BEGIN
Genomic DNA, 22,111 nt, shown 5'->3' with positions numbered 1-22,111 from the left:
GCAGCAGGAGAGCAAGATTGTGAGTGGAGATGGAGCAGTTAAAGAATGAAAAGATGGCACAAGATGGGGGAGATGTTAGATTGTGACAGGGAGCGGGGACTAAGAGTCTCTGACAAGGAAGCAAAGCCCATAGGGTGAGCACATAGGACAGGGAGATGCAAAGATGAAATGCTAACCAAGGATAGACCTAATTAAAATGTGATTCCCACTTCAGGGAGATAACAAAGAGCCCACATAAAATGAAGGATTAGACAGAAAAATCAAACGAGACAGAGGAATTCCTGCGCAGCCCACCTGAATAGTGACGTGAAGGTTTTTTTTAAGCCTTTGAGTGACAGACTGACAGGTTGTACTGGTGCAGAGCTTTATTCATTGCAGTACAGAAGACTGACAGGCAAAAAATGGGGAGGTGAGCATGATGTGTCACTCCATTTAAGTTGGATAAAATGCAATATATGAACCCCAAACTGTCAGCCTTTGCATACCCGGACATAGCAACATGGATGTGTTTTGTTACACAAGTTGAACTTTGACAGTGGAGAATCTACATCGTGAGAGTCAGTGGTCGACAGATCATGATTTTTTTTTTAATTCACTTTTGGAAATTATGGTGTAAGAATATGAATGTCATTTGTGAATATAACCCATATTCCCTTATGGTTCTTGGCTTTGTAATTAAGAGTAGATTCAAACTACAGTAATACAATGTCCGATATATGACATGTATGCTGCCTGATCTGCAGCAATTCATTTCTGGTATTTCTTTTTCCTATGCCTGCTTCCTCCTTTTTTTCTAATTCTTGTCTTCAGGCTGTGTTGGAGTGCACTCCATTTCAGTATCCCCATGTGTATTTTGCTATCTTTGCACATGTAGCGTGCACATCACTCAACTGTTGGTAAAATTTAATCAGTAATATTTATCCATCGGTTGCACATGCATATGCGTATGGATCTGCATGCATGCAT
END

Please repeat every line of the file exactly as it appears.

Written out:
Genomic DNA, 22,111 nt, shown 5'->3' with positions numbered 1-22,111 from the left:
GCAGCAGGAGAGCAAGATTGTGAGTGGAGATGGAGCAGTTAAAGAATGAAAAGATGGCACAAGATGGGGGAGATGTTAGATTGTGACAGGGAGCGGGGACTAAGAGTCTCTGACAAGGAAGCAAAGCCCATAGGGTGAGCACATAGGACAGGGAGATGCAAAGATGAAATGCTAACCAAGGATAGACCTAATTAAAATGTGATTCCCACTTCAGGGAGATAACAAAGAGCCCACATAAAATGAAGGATTAGACAGAAAAATCAAACGAGACAGAGGAATTCCTGCGCAGCCCACCTGAATAGTGACGTGAAGGTTTTTTTTAAGCCTTTGAGTGACAGACTGACAGGTTGTACTGGTGCAGAGCTTTATTCATTGCAGTACAGAAGACTGACAGGCAAAAAATGGGGAGGTGAGCATGATGTGTCACTCCATTTAAGTTGGATAAAATGCAATATATGAACCCCAAACTGTCAGCCTTTGCATACCCGGACATAGCAACATGGATGTGTTTTGTTACACAAGTTGAACTTTGACAGTGGAGAATCTACATCGTGAGAGTCAGTGGTCGACAGATCATGATTTTTTTTTTAATTCACTTTTGGAAATTATGGTGTAAGAATATGAATGTCATTTGTGAATATAACCCATATTCCCTTATGGTTCTTGGCTTTGTAATTAAGAGTAGATTCAAACTACAGTAATACAATGTCCGATATATGACATGTATGCTGCCTGATCTGCAGCAATTCATTTCTGGTATTTCTTTTTCCTATGCCTGCTTCCTCCTTTTTTTCTAATTCTTGTCTTCAGGCTGTGTTGGAGTGCACTCCATTTCAGTATCCCCATGTGTATTTTGCTATCTTTGCACATGTAGCGTGCACATCACTCAACTGTTGGTAAAATTTAATCAGTAATATTTATCCATCGGTTGCACATGCATATGCGTATGGATCTGCATGCATGCAT